Evanston RoundTable, Feb. 9, 2017
“I have no words of wisdom, except to stay active and positive,” Gloria Boyell said about recently reaching her 90th birthday, a milestone remarkable for the continuing passion and energy she devotes to music-making.
A professionally trained pianist and violinist, Ms. Boyell plays in the Evanston Symphony Orchestra and the pit orchestra of the Savoyaires, the Gilbert & Sullivan company she helps run at Chute School, which is now in its 53rd year. She is also the company’s resident contractor and rehearsal pianist. In addition, she has taught piano privately for 30 years.
Pressed on how she manages to remain so vibrant and engaged, she says, “Keep moving. If something hurts, move it.” She swims every day in the summer and cross-country skis in the winter, walks an hour a day, and travels at least twice a year. Just as important, she speaks regularly with friends and her two children and two grandchildren. Her 23-year-old grandson phones every week.
Ms. Boyell grew up in Milwaukee, the daughter of a doctor. Her mother was a trained pianist. She received a bachelor’s and master’s degree in piano performance at Northwestern University. Her sister, Fritzie Eisenberg, who passed away in 2007, was an esteemed violinist who late in life played with the Evanston Symphony. As a young woman Fritzie played in orchestras led by the great cellist Pablo Casals in France and Leopold Stokowski in New York. She also had her own all-female string quartet, which played at the Kennedy White House.
Ms. Boyell recalls visiting Fritzie in France during her sister’s residency with Casals and hiding in a church balcony while the cellist and legendary pianist Rudolf Serkin recorded together.
Shortly after returning to the States, Ms. Boyell got married and lived in Rogers Park, eventually moving to southeast Evanston, where she lived from 1956 to 1972 and raised two children.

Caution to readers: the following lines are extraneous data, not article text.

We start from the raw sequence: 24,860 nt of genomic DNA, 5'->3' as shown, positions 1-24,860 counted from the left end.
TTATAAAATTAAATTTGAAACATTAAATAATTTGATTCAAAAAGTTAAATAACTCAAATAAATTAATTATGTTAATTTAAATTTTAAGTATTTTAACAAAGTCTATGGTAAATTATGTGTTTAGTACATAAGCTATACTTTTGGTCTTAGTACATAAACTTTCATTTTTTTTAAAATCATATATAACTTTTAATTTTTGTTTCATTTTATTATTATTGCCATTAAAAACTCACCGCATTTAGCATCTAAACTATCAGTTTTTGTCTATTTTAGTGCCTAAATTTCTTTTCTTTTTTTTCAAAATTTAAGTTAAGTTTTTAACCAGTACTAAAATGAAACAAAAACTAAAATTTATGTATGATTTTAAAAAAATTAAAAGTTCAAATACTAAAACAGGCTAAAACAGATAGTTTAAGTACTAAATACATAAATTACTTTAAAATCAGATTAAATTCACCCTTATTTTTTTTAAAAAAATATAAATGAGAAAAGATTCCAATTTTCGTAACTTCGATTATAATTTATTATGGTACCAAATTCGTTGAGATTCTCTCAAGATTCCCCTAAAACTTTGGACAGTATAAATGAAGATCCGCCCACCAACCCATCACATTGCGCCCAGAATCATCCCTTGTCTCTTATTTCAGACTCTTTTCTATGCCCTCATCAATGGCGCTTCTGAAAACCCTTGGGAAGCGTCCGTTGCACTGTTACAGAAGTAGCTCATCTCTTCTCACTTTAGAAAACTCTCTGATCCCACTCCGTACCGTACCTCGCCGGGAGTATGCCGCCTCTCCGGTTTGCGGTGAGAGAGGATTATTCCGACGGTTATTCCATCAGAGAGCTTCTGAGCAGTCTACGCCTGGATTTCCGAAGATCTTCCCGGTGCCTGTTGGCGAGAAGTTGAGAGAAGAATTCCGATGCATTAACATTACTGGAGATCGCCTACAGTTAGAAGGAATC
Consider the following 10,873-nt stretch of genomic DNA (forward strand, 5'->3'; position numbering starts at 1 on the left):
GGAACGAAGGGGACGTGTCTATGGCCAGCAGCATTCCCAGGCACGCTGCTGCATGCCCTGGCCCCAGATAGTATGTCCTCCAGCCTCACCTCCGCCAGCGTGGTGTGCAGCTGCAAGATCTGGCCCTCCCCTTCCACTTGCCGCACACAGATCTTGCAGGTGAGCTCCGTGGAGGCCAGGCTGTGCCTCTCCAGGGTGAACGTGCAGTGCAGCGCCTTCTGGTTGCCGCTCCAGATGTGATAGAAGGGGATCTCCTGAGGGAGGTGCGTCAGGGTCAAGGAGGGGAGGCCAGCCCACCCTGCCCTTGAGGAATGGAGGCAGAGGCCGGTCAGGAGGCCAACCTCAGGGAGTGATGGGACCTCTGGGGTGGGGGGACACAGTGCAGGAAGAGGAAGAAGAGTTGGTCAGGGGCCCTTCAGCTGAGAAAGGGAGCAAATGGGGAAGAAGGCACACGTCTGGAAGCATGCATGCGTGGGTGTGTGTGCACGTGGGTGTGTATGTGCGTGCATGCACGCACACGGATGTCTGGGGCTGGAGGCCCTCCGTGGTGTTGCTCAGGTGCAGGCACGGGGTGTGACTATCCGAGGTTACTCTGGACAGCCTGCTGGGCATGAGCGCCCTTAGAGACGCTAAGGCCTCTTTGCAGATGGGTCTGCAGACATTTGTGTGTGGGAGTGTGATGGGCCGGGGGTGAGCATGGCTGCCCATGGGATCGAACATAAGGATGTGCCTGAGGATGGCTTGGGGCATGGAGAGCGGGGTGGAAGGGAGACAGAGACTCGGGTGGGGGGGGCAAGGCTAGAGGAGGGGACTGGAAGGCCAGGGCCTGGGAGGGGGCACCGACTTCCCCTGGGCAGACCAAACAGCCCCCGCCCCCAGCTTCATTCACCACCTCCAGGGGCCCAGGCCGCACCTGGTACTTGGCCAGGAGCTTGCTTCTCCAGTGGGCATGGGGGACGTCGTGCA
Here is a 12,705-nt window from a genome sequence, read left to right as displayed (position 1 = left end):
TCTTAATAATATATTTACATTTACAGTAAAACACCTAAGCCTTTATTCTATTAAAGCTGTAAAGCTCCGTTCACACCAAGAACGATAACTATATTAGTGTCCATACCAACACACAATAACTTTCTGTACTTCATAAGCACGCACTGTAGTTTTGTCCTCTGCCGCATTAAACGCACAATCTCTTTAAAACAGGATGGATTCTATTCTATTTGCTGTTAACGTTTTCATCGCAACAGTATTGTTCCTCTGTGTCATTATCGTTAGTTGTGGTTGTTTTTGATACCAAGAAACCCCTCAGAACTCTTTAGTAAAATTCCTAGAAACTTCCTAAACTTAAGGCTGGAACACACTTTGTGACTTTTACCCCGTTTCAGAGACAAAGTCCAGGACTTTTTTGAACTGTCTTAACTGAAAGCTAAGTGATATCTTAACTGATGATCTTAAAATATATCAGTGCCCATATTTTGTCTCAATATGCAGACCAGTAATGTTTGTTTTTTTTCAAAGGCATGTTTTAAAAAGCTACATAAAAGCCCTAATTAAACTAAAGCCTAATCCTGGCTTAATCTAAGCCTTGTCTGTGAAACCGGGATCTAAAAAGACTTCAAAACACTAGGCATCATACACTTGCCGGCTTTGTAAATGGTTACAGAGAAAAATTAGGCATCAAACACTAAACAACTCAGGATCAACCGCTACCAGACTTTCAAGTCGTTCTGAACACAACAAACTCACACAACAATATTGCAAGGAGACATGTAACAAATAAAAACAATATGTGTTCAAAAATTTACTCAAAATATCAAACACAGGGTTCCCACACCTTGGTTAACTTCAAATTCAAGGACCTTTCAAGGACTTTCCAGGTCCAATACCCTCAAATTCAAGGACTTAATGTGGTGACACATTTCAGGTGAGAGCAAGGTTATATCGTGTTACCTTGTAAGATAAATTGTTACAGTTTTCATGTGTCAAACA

She joined the Evanston Symphony in 1974 and the Savoyaires in 1976, both under the baton of Chicago Symphony Orchestra principal cellist Frank Miller. “He was such a sweet man, very kind,” she recalls. “He used to tell us great stories about the CSO.”
Within a few years she had become the Savoyaires’ chief contractor, responsible for recruiting the musicians, and later served as the rehearsal pianist, as well as pit violinist, board president, and treasurer.
“I’ve been very privileged to work closely with Gloria in the Savoyaires for many years,” said Savoyaires’ board member and frequent soloist Kingsley Day. “She is a treasure. I can’t say enough about her terrific musicianship, her expert piano playing, and her boundless good nature and good sense. And fortunately for all of us, she’s like the energizer bunny—she just keeps going and going. If only we could all age like she does!”
Another friend, Rhea Davis, has played cello with Ms. Boyell for many years – currently in the Evanston Symphony, but also chamber music going back decades. “Going to Gloria’s house to play quartets was the best. Playing with Gloria required me to play the very best that I could. It has always been a privilege to make music with her.”
Fellow string player Penelope Sachs said Ms. Boyell’s birthday was celebrated at a November rehearsal for the annual ESO Holiday concert, “so there were a ton of people for the occasion. [Principal trumpet player] Don Cagen serenaded her with a rendition of Happy Birthday and the rest of us joined in. People from the Gospel choir asked to be introduced so they could say happy birthday. And we got through a lot of cake. Gloria never stopped smiling. She is very popular in the orchestra.”
The festivities were a surprise to Ms. Boyell. “I was embarrassed by all the fuss, but thrilled they wanted to honor and play for me.”
Appropriate that her fellow musicians should make such a joyful noise for her.